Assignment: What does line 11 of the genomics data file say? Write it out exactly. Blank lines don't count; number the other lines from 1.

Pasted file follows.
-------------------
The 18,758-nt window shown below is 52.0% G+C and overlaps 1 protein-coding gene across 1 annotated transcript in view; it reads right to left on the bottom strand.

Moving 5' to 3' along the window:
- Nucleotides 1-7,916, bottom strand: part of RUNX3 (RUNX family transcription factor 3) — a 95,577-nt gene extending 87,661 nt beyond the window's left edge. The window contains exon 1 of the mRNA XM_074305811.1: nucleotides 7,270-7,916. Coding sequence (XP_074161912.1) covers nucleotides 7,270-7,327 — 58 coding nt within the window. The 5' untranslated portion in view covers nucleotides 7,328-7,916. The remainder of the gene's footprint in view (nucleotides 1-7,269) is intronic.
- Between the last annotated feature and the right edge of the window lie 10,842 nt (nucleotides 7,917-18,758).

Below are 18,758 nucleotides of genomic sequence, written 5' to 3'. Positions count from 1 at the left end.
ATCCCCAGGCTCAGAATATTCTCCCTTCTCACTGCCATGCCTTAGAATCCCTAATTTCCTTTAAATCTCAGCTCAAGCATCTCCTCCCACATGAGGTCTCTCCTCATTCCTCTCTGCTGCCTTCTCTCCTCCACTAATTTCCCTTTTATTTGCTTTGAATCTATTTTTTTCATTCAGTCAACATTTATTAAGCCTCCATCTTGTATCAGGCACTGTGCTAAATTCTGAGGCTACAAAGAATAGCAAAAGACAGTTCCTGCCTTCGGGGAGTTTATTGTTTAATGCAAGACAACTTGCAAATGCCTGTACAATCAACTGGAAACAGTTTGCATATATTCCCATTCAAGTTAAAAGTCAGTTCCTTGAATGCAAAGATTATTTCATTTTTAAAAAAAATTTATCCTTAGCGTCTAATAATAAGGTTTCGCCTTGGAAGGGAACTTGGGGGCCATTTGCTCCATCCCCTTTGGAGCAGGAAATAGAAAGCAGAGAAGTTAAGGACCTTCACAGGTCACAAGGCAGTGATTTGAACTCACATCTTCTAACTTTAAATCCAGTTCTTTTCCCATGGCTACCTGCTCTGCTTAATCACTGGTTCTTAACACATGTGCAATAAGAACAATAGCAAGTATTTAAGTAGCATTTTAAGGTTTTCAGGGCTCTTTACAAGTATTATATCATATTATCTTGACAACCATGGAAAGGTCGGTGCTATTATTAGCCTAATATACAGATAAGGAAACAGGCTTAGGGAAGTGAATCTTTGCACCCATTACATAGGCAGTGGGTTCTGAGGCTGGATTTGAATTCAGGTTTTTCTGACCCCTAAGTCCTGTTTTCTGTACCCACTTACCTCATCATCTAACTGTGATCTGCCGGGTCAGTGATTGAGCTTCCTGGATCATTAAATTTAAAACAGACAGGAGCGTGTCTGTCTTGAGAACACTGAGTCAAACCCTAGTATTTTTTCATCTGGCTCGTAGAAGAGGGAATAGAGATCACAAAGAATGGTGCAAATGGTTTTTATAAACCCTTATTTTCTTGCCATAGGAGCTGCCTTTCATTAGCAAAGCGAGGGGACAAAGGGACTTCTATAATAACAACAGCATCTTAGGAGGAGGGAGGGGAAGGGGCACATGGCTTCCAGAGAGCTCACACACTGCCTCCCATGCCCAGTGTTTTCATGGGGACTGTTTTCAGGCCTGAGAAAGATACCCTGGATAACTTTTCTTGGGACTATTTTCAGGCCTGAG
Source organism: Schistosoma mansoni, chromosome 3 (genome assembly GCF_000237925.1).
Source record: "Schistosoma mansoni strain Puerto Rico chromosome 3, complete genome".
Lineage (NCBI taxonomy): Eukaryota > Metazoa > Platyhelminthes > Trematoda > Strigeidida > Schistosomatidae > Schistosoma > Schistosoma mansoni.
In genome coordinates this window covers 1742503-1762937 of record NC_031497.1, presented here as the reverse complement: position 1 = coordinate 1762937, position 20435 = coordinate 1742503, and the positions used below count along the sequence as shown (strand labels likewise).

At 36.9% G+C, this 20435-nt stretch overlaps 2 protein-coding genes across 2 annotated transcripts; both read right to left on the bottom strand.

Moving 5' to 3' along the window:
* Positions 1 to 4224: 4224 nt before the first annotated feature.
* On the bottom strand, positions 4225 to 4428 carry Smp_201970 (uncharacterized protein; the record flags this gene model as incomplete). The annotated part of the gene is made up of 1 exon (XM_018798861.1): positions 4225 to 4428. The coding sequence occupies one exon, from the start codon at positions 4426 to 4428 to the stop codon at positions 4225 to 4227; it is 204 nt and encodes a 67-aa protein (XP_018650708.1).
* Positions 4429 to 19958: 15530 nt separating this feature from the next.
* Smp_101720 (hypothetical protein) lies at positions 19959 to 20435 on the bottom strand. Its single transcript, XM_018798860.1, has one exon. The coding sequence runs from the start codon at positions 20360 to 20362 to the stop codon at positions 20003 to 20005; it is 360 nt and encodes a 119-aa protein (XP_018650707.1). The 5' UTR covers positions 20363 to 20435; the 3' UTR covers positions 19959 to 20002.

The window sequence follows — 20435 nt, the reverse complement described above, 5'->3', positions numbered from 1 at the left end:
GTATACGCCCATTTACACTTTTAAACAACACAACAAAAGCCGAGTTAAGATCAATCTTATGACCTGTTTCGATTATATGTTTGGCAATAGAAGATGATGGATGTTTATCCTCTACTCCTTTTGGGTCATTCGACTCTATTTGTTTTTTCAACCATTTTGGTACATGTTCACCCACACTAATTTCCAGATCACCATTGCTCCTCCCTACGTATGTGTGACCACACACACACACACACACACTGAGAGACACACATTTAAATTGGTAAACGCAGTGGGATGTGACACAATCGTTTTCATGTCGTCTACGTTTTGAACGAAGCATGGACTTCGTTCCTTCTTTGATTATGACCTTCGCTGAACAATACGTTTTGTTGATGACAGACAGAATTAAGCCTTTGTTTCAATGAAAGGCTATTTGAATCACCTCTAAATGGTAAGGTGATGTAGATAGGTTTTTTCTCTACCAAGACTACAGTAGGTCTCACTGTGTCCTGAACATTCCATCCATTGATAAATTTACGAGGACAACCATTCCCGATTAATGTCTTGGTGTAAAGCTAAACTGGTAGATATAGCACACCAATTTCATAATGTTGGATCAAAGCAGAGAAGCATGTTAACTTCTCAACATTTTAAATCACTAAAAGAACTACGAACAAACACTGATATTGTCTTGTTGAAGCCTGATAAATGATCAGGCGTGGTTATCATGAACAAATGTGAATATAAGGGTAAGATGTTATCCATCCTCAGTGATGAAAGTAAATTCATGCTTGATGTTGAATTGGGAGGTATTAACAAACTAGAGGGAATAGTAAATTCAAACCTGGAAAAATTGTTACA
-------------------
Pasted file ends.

At 36.9% G+C, this 20435-nt stretch overlaps 2 protein-coding genes across 2 annotated transcripts; both read right to left on the bottom strand.